Georgia’s modified comparative negligence law

| Jul 8, 2020 | Injuries |

Georgia residents who intend to pursue a personal injury case should understand the laws regarding negligence. Negligence is just one example of a tort, or an unlawful violation of a legal right. In this case, it is the right to be safe on the road, on someone’s property or anywhere else where a duty of care must be exercised.

Like many other states, Georgia holds to a comparative negligence law. It acknowledges the fact that some cases will involve contributory negligence; in other words, that victims may have contributed to a certain extent to their own injuries. Unlike a pure contributory negligence state like Virginia or North Carolina, though, Georgia does not bar recovery in all cases where plaintiffs were partially at fault.

Instead, plaintiffs can be eligible for compensation if their degree of fault is determined to be less than 50%. Their degree of fault will proportionally lower whatever amount they recover in damages. This is known more precisely as a modified comparative negligence rule as opposed to a pure comparative negligence rule, which does not theoretically bar recovery even if plaintiffs were 99% at fault.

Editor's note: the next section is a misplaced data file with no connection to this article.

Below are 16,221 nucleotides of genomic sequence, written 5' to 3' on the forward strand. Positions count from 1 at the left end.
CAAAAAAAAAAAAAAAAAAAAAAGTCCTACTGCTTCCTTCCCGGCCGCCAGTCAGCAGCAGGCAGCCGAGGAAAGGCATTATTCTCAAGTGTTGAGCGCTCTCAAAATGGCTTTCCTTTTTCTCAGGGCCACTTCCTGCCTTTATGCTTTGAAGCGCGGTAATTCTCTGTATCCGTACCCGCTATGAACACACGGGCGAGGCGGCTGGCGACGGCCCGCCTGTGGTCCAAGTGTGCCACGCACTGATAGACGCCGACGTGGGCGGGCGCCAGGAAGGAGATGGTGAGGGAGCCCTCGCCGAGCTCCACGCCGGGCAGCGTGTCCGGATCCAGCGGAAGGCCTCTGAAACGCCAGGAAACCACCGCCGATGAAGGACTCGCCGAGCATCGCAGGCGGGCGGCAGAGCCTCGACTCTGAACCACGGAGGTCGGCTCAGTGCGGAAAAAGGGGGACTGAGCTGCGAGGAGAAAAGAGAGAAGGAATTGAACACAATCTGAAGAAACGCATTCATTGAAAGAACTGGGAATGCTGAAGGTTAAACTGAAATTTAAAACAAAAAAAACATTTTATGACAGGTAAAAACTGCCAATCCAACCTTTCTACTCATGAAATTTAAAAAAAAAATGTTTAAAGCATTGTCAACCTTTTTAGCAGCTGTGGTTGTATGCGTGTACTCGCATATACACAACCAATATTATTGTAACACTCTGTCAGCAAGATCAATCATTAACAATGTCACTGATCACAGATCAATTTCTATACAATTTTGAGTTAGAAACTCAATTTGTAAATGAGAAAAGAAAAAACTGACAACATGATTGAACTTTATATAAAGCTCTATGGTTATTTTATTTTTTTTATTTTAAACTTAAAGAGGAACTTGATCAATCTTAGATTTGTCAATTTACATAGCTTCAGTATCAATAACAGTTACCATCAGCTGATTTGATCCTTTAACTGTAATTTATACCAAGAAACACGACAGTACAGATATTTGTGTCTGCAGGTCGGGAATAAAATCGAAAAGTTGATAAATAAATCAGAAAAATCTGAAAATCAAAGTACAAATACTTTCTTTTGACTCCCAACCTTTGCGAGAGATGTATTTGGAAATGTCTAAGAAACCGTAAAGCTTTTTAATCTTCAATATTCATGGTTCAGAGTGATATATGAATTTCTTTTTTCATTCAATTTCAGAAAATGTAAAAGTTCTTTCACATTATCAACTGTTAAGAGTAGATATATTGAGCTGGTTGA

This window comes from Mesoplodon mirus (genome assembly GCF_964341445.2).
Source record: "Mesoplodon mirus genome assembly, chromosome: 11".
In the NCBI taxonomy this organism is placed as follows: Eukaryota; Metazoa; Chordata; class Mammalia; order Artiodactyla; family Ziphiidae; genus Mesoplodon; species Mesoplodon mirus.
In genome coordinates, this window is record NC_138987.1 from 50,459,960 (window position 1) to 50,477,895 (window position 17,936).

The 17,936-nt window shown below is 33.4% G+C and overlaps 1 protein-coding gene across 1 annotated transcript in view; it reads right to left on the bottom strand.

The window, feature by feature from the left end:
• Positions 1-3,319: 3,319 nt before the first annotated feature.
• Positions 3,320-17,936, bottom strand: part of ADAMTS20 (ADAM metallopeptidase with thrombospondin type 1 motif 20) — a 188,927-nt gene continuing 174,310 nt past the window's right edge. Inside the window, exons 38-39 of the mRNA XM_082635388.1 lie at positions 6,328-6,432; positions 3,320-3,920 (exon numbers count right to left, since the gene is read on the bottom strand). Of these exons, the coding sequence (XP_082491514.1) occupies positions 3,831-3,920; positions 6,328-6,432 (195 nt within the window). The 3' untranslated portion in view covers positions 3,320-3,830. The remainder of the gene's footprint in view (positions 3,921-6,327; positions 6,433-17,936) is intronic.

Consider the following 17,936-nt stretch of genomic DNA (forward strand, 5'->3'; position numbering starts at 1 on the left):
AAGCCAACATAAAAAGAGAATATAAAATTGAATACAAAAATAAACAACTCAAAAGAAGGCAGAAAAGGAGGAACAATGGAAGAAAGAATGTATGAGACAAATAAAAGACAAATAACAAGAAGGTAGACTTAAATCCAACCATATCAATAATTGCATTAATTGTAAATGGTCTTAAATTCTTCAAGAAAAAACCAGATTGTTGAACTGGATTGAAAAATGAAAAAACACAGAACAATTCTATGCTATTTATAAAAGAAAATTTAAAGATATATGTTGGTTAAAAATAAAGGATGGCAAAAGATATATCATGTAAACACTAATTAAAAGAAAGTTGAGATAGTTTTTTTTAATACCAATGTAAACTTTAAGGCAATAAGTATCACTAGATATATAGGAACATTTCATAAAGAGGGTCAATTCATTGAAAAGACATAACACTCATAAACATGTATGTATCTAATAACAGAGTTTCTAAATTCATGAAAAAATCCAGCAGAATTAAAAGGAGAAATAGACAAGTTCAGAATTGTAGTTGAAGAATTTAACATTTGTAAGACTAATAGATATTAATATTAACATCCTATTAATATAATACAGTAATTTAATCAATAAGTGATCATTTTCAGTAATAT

Negligence laws also determine how much defendants pay when multiple defendants are involved. Ultimately, the one who pays the damages is entitled to a proportionate contribution from these others.

Someone who has been injured on another’s property due to the owner’s failure to uphold a duty of care may file a premises liability claim. However, this will require them to apply Georgia’s negligence law to their case. They may want a lawyer to help in this and with every step of the filing process. The lawyer could negotiate on their behalf for a fair settlement, hopefully out of court.

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